Myanmar and North Korea

In November 2012, President Barack Obama made a historic visit to Myanmar to applaud and support the former military state’s democratization process. Myanmar’s transition to democracy in March 2011 surprised the world—for the previous five decades, it was seen as a pariah state that wielded authoritarian rule, despite harsh economic sanctions and criticism from world leaders.           

Though isolated from the international community, Myanmar had found an ally in North Korea, another obstinate, pariah state. Generally, Myanmar and North Korea have shared a good relationship. Prior to Myanmar’s transition to democracy, the two enjoyed full diplomatic, economic, and military relations. Embassies were established in both countries. As late as 2010, Myanmar was purchasing North Korean military equipment, including small arms, missile components, and nuclear technology. Granted, the Burma-DPRK partnership has hit low points when North Korea killed four Burmese officials during an attempt to assassinate the South Korean President in 1983. But the two have always managed to restore ties through economic and military exchanges.

However, since Myanmar announced its transition to democracy, it has taken measures to end relations with North Korea. After Former President Lee Myung-bak visited Myanmar in May 2012, Myanmar said it would cease its weapons exchange program with Pyongyang. In October 2012, Burmese President Thein Sein publicly announced it was willing to cut Burma-DPRK military ties. In November 2012, Myanmar agreed to sign a nuclear agreement that would allow increased scrutiny by UN nuclear inspectors, effectively ending North Korean shipments of nuclear materials to Myanmar.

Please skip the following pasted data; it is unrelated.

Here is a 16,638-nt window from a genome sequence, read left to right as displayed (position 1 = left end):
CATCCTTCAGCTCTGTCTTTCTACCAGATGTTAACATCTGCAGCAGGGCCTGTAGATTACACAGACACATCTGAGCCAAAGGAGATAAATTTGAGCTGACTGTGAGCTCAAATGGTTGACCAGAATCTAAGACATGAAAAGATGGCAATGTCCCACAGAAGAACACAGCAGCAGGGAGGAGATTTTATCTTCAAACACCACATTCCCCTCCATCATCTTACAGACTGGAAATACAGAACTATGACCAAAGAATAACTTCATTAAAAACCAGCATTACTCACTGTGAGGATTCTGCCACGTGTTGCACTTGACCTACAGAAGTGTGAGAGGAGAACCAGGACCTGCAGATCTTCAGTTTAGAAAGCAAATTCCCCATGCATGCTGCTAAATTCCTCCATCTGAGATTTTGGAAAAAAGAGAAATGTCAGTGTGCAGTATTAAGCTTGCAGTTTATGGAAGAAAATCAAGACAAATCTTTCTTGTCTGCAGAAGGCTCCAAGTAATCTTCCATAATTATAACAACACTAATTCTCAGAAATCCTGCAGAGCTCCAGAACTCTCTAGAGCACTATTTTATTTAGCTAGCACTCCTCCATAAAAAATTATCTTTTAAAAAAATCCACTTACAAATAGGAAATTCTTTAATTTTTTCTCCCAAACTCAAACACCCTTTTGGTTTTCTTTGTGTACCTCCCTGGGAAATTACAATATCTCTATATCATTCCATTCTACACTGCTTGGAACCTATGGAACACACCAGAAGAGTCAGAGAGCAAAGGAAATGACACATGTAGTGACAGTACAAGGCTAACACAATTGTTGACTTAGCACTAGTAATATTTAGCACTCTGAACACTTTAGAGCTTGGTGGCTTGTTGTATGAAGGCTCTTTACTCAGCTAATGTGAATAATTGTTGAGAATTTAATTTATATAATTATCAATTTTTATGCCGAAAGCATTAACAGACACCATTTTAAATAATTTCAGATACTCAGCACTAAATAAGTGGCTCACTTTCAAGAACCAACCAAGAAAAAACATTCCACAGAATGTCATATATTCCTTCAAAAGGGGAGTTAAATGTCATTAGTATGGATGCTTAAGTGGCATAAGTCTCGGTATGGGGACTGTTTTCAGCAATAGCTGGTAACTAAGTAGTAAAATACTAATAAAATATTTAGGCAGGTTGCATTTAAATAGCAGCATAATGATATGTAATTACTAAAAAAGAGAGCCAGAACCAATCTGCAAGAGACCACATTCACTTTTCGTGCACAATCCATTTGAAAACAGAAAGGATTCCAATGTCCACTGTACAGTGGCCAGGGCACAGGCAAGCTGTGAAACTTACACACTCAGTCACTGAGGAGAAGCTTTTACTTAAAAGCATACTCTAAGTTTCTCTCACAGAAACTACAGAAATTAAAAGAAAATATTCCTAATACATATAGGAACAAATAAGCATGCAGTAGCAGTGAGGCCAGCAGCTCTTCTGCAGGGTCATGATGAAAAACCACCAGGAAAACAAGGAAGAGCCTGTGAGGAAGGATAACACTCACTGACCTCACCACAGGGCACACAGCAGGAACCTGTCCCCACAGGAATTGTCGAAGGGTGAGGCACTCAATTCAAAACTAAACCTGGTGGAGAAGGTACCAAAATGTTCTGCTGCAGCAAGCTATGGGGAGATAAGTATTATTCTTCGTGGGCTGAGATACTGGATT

Myanmar’s relationship with North Korea has continued to erode at a rapid pace. If Yangon is to sever ties completely with Pyongyang, then North Korea will be even further isolated. This could potentially have large implications for North Korea, economically and morale-wise. Will this encourage Pyongyang to take the same path as its former ally?

Furthermore, Myanmar is evidence that a former military state can open up, contrary to expectations. Though it was a brutal military state that committed atrocious human rights violations for over fifty years, it is now making rapid strides towards democracy. Given their similar pasts as autocratic military regimes, perhaps Myanmar can counsel North Korea on how to open up and establish civilian rule. Hopefully North Korea will follow in Myanmar’s footsteps.


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